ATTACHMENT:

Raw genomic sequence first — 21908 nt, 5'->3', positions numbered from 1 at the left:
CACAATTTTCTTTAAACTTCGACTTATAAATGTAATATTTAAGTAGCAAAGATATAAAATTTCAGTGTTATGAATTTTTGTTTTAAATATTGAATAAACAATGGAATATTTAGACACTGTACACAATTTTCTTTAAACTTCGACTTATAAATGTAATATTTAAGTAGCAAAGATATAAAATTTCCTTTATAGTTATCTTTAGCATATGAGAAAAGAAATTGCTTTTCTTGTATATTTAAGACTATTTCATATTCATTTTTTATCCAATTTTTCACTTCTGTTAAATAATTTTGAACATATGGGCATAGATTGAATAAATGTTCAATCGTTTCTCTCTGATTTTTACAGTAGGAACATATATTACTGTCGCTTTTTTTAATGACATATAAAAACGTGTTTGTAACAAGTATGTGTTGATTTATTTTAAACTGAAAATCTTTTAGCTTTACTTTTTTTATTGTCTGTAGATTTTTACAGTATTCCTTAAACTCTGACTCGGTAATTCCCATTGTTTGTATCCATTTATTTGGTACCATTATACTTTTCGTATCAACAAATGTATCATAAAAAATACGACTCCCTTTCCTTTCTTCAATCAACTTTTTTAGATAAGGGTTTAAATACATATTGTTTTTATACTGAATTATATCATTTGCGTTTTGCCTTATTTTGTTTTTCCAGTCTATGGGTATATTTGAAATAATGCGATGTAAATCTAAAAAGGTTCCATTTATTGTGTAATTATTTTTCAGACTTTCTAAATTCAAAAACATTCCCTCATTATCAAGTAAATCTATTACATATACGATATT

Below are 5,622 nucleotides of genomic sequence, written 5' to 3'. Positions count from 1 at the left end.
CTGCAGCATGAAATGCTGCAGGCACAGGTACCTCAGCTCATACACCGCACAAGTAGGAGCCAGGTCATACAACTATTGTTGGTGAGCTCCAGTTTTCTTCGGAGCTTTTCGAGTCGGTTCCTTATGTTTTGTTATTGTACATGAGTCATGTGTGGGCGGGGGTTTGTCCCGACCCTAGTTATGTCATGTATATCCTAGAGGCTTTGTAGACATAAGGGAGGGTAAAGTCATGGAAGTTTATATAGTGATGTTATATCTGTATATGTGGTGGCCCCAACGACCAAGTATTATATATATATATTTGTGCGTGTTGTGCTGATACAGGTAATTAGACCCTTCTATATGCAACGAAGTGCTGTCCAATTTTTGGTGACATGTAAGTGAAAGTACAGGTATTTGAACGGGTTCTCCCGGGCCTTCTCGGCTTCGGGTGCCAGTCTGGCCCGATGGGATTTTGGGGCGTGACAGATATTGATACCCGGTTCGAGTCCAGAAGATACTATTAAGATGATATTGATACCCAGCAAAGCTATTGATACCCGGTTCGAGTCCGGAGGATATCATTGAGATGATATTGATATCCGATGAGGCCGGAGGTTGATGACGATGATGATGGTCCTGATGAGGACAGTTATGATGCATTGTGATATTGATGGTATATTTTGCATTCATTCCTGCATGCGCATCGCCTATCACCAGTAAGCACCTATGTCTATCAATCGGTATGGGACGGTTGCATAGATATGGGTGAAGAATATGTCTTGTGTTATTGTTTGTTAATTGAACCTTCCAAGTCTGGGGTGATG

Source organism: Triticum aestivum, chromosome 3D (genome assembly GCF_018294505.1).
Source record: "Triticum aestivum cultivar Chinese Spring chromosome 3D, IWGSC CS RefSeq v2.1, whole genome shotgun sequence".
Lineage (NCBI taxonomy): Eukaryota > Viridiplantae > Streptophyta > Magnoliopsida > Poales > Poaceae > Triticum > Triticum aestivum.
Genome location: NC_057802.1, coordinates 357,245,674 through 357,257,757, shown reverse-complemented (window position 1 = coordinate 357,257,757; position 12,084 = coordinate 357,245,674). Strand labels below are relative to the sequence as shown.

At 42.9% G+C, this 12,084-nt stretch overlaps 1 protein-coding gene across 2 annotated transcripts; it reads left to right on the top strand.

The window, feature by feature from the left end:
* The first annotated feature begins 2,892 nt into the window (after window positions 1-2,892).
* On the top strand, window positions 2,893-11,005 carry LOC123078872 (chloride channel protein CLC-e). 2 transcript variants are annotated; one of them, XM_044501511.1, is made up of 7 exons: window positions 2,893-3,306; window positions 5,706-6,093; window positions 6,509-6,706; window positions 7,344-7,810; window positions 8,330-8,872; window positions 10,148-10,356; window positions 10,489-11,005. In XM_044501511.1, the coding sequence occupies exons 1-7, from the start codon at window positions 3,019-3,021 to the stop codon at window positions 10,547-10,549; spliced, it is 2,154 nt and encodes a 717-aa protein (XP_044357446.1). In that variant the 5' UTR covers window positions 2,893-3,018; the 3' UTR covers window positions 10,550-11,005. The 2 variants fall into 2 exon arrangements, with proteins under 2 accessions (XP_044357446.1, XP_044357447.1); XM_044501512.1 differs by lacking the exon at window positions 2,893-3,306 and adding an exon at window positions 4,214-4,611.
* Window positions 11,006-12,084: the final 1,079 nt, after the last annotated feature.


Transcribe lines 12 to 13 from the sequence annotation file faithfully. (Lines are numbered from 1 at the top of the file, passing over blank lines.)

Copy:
* On the top strand, window positions 2,893-11,005 carry LOC123078872 (chloride channel protein CLC-e). 2 transcript variants are annotated; one of them, XM_044501511.1, is made up of 7 exons: window positions 2,893-3,306; window positions 5,706-6,093; window positions 6,509-6,706; window positions 7,344-7,810; window positions 8,330-8,872; window positions 10,148-10,356; window positions 10,489-11,005. In XM_044501511.1, the coding sequence occupies exons 1-7, from the start codon at window positions 3,019-3,021 to the stop codon at window positions 10,547-10,549; spliced, it is 2,154 nt and encodes a 717-aa protein (XP_044357446.1). In that variant the 5' UTR covers window positions 2,893-3,018; the 3' UTR covers window positions 10,550-11,005. The 2 variants fall into 2 exon arrangements, with proteins under 2 accessions (XP_044357446.1, XP_044357447.1); XM_044501512.1 differs by lacking the exon at window positions 2,893-3,306 and adding an exon at window positions 4,214-4,611.
* Window positions 11,006-12,084: the final 1,079 nt, after the last annotated feature.